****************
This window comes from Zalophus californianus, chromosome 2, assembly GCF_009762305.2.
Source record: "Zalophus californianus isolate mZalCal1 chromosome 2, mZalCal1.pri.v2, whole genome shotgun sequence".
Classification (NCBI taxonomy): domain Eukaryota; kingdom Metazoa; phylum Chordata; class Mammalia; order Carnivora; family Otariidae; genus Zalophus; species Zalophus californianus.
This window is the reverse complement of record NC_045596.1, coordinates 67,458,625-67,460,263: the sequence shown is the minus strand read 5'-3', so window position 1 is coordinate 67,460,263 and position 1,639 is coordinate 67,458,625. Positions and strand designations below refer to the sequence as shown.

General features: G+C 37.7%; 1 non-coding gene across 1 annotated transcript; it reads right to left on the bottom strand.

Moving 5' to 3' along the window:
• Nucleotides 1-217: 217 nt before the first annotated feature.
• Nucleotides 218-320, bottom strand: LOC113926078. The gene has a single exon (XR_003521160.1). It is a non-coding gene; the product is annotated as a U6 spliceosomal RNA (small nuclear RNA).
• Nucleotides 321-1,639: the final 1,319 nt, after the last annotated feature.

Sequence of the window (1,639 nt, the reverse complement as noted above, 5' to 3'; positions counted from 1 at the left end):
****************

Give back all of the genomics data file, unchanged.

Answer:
This window comes from Zalophus californianus, chromosome 2, assembly GCF_009762305.2.
Source record: "Zalophus californianus isolate mZalCal1 chromosome 2, mZalCal1.pri.v2, whole genome shotgun sequence".
Classification (NCBI taxonomy): domain Eukaryota; kingdom Metazoa; phylum Chordata; class Mammalia; order Carnivora; family Otariidae; genus Zalophus; species Zalophus californianus.
This window is the reverse complement of record NC_045596.1, coordinates 67,458,625-67,460,263: the sequence shown is the minus strand read 5'-3', so window position 1 is coordinate 67,460,263 and position 1,639 is coordinate 67,458,625. Positions and strand designations below refer to the sequence as shown.

General features: G+C 37.7%; 1 non-coding gene across 1 annotated transcript; it reads right to left on the bottom strand.

Moving 5' to 3' along the window:
• Nucleotides 1-217: 217 nt before the first annotated feature.
• Nucleotides 218-320, bottom strand: LOC113926078. The gene has a single exon (XR_003521160.1). It is a non-coding gene; the product is annotated as a U6 spliceosomal RNA (small nuclear RNA).
• Nucleotides 321-1,639: the final 1,319 nt, after the last annotated feature.

Sequence of the window (1,639 nt, the reverse complement as noted above, 5' to 3'; positions counted from 1 at the left end):